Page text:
My main reservation around CarPlay is that the vast majority of implementations of it currently require you to physically plug in your phone, and it seems like it would be a pain to do this every time you get in the car. Apple's philosophy is to try to do everything wirelessly and there is even speculation that they could ditch the lightning port in the next five years. That suggests that if you buy a car today with CarPlay that requires the use of a cable then you could end up unable to use it if you upgrade to a new iPhone in a couple of years without a lightning port. 


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  Reply # 2064074 28-Jul-2018 12:19
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MikeB4:

 

Geektastic:

 

Do cars come with both the Apple and Android versions of this stuff loaded or are you forced to choose the car based on the system if that is important to you? What happens if you have, say, an iPhone when you buy the car but a couple of years later you get a Galaxy?

 

 

 

 

Our Cars have both Apple and Google flavours. We both currently use Android but that could change depending on whats in the market 

 

 


Do they have both in one car?






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  Reply # 2064081 28-Jul-2018 13:06
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Geektastic:

 

MikeB4:

 

Geektastic:

 

Do cars come with both the Apple and Android versions of this stuff loaded or are you forced to choose the car based on the system if that is important to you? What happens if you have, say, an iPhone when you buy the car but a couple of years later you get a Galaxy?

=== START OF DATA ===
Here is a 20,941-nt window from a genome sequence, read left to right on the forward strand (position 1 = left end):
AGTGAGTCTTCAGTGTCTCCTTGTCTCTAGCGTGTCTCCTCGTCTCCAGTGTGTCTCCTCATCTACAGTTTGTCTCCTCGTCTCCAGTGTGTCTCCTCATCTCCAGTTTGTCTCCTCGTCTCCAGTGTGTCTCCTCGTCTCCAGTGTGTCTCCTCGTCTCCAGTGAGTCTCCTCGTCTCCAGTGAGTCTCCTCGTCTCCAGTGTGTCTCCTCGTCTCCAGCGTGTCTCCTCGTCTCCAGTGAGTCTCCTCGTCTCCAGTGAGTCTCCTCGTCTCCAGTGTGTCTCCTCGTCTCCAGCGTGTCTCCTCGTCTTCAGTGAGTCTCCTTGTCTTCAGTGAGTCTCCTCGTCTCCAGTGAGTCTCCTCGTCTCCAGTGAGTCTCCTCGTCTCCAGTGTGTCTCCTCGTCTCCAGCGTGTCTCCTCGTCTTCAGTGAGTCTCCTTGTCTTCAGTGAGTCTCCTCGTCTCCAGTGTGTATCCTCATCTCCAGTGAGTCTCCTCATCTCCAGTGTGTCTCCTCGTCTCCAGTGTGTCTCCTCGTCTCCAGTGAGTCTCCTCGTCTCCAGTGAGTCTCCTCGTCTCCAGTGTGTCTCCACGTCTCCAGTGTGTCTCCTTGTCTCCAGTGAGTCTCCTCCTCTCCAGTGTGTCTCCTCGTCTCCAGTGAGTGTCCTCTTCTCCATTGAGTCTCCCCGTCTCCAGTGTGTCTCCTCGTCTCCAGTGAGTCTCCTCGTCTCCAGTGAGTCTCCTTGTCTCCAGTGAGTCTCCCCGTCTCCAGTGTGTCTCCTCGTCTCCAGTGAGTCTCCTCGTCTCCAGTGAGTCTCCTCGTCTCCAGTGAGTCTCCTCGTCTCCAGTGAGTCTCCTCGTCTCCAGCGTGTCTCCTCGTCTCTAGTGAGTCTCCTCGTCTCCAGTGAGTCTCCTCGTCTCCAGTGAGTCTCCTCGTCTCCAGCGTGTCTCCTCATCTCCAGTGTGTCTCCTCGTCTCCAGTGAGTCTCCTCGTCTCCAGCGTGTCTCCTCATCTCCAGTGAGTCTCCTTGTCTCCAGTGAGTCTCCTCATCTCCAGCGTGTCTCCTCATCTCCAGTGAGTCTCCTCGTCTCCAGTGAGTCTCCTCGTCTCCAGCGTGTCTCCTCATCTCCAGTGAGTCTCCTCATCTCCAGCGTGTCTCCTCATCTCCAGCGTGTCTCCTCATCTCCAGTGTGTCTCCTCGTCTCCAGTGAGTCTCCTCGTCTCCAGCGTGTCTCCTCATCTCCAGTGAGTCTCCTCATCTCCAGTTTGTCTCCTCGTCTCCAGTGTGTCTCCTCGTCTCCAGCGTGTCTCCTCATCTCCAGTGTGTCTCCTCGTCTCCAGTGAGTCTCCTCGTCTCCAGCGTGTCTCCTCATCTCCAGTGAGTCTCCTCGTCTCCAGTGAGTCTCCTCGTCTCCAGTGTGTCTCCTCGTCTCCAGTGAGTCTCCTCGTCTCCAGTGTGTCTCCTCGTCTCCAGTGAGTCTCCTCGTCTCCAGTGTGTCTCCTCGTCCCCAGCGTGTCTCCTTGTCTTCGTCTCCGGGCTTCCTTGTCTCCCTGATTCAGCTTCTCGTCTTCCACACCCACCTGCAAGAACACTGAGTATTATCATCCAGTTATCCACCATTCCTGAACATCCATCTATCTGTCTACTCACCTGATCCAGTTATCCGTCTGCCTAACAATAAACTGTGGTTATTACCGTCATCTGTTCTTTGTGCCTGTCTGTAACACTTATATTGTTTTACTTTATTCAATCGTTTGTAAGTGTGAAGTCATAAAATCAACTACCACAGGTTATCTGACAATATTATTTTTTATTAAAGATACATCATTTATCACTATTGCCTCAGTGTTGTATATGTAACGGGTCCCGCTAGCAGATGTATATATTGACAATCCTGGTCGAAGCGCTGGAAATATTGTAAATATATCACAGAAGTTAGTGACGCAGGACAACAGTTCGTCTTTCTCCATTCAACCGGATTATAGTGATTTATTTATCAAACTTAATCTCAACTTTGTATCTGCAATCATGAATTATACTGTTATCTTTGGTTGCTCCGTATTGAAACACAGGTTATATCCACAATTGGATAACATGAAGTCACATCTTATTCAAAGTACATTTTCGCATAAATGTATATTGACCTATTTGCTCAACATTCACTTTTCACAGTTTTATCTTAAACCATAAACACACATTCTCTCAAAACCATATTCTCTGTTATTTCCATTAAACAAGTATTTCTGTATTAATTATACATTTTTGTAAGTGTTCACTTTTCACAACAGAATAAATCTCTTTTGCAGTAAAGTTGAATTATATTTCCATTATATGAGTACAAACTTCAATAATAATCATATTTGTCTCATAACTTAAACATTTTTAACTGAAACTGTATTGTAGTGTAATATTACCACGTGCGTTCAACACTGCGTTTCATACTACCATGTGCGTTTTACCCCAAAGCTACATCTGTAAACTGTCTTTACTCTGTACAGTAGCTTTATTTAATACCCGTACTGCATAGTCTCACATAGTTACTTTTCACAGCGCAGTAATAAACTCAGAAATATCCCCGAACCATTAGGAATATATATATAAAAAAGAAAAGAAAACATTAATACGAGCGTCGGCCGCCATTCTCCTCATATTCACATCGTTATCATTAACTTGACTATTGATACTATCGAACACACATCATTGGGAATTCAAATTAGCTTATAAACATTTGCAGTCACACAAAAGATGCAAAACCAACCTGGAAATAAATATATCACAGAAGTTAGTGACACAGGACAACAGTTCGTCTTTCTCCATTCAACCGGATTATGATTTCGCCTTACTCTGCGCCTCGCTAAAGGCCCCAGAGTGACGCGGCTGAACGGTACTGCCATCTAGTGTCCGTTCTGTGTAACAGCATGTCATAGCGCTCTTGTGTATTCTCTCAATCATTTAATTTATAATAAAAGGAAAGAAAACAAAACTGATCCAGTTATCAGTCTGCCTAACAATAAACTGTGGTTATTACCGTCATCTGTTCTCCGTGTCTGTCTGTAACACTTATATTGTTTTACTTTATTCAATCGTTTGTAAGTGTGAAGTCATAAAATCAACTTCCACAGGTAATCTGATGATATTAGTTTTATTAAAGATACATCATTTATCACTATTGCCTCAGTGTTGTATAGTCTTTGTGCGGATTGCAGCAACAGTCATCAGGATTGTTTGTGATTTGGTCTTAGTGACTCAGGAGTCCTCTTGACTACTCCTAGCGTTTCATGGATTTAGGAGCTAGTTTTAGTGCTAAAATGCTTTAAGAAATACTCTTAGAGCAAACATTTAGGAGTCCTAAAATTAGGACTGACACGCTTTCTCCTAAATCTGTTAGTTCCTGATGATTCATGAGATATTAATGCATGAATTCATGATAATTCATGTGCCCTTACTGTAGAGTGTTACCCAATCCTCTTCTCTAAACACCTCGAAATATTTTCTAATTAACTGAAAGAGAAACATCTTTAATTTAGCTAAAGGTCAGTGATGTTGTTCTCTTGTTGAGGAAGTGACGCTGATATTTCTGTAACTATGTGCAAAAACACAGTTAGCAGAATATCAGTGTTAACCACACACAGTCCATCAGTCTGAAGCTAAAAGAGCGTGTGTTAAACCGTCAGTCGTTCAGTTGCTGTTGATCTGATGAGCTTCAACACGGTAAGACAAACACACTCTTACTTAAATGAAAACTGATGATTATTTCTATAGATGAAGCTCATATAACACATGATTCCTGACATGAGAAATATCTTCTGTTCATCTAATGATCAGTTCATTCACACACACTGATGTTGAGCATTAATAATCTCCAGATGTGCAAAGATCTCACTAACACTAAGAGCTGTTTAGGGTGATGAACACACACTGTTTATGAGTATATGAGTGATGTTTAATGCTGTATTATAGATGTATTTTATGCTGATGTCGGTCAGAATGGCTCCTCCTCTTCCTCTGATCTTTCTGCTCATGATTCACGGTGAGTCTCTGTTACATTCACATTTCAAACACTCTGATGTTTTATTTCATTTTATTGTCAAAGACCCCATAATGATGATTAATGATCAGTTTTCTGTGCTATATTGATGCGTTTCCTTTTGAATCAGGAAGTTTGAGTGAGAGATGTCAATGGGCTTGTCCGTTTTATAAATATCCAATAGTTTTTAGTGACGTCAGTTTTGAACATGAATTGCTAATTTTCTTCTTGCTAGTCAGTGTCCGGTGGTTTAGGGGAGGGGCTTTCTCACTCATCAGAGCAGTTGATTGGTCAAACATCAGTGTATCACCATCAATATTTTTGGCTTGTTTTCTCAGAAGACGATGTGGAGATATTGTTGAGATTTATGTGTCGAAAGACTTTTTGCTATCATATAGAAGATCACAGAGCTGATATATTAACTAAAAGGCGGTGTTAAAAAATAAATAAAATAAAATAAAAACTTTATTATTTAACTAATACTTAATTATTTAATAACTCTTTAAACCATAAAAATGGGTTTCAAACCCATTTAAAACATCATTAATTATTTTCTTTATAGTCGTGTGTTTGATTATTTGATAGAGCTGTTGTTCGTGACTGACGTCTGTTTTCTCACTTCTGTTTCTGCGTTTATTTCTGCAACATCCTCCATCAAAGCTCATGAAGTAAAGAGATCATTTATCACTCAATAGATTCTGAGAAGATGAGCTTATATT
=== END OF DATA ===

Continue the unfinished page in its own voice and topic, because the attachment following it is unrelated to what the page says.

Our Cars have both Apple and Google flavours. We both currently use Android but that could change depending on whats in the market 

 

 


Do they have both in one car?

 

 

In all the specifications I have seen, if the car has "Android Auto" it also has "Apple Car Play".


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  Reply # 2064090 28-Jul-2018 13:20
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surfisup1000:

 

frednz:

 

With regard to navigation in your car, would you prefer to use Android Auto with a smart phone, or for the vehicle to have a built-in navigation system that doesn't require the use of a smart phone?

 

What do you think are the advantages and disadvantages of each of these systems?

 

 

Google maps is the best navigation software,  best real time updates and very accurate predictive ETA. So, carplay with google maps would be good in that respect.  

 

Car manufactured systems just don't have the same level of AI, and can be laggy. Our USA ford edge rental GPS was OK, but when we wanted better routing/info, would swap to the phones google maps.   

 

An advantage of car navigation is that they receive vehicle telemetry information which can supplant gps data when reception is patchy. eg, driving through a tunnel the inbuilt gps can estimate position using the vehicle speed data. Maybe even the wheel direction if that is digitised, which i bet it is.

 

In general car manufacturers cannot get their control systems right. It started with that stupid bmw 7 series with the central rotating knob controlling everything.

 

The best control system for heating controls are knobs and sliders which can be operated eyes closed.  My older toyota beach car has easier controls than the new car. 

 

 

Thanks for those comments. I think Google Maps may run better if internet is on, but this may not be essential?

 

Google Maps do not seem to show the speed of the car (unless a third party app showing this runs on top of the maps)? I'm not sure whether this "speed app" will transfer across to the car's infotainment screen?

 

To save internet data, before you leave home, I think it may be better to download several maps covering the areas in which you propose to travel? A built-in navigation app doesn't have this disadvantage because the maps are already present.

 

Your smart phone needs to be connected to a charger (or special wireless charging pad) if it's going to be used for navigation on long journeys.

 

One disadvantage of built-in navigation systems is that they can cost money to update (even as much as $300) and the updates aren't offered all that frequently. However, Google Maps seem to be updated frequently.

 

The size of print (for street names etc) on a built-in car nav system seems to be larger than that on Google Maps?